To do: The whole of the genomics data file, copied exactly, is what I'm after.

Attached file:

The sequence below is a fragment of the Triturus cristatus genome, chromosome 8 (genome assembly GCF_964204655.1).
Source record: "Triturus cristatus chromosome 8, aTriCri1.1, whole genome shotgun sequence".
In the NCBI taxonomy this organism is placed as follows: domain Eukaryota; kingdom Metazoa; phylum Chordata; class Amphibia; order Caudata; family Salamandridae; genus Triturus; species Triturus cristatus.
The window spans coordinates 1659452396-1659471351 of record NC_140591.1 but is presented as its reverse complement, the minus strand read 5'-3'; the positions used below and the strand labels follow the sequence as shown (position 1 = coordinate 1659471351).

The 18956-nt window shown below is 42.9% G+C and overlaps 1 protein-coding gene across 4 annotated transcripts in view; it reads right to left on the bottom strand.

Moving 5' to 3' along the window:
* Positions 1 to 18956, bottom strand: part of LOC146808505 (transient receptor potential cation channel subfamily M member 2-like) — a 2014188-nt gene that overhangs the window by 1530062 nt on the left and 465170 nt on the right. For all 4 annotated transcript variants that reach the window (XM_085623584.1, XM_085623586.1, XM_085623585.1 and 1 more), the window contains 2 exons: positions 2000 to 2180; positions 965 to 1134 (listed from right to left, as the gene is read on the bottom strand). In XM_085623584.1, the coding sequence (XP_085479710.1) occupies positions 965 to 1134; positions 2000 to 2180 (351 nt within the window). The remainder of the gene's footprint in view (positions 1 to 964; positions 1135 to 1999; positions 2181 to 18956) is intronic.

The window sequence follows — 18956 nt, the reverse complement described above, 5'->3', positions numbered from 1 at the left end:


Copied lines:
The sequence below is a fragment of the Triturus cristatus genome, chromosome 8 (genome assembly GCF_964204655.1).
Source record: "Triturus cristatus chromosome 8, aTriCri1.1, whole genome shotgun sequence".
In the NCBI taxonomy this organism is placed as follows: domain Eukaryota; kingdom Metazoa; phylum Chordata; class Amphibia; order Caudata; family Salamandridae; genus Triturus; species Triturus cristatus.
The window spans coordinates 1659452396-1659471351 of record NC_140591.1 but is presented as its reverse complement, the minus strand read 5'-3'; the positions used below and the strand labels follow the sequence as shown (position 1 = coordinate 1659471351).

The 18956-nt window shown below is 42.9% G+C and overlaps 1 protein-coding gene across 4 annotated transcripts in view; it reads right to left on the bottom strand.

Moving 5' to 3' along the window:
* Positions 1 to 18956, bottom strand: part of LOC146808505 (transient receptor potential cation channel subfamily M member 2-like) — a 2014188-nt gene that overhangs the window by 1530062 nt on the left and 465170 nt on the right. For all 4 annotated transcript variants that reach the window (XM_085623584.1, XM_085623586.1, XM_085623585.1 and 1 more), the window contains 2 exons: positions 2000 to 2180; positions 965 to 1134 (listed from right to left, as the gene is read on the bottom strand). In XM_085623584.1, the coding sequence (XP_085479710.1) occupies positions 965 to 1134; positions 2000 to 2180 (351 nt within the window). The remainder of the gene's footprint in view (positions 1 to 964; positions 1135 to 1999; positions 2181 to 18956) is intronic.

The window sequence follows — 18956 nt, the reverse complement described above, 5'->3', positions numbered from 1 at the left end: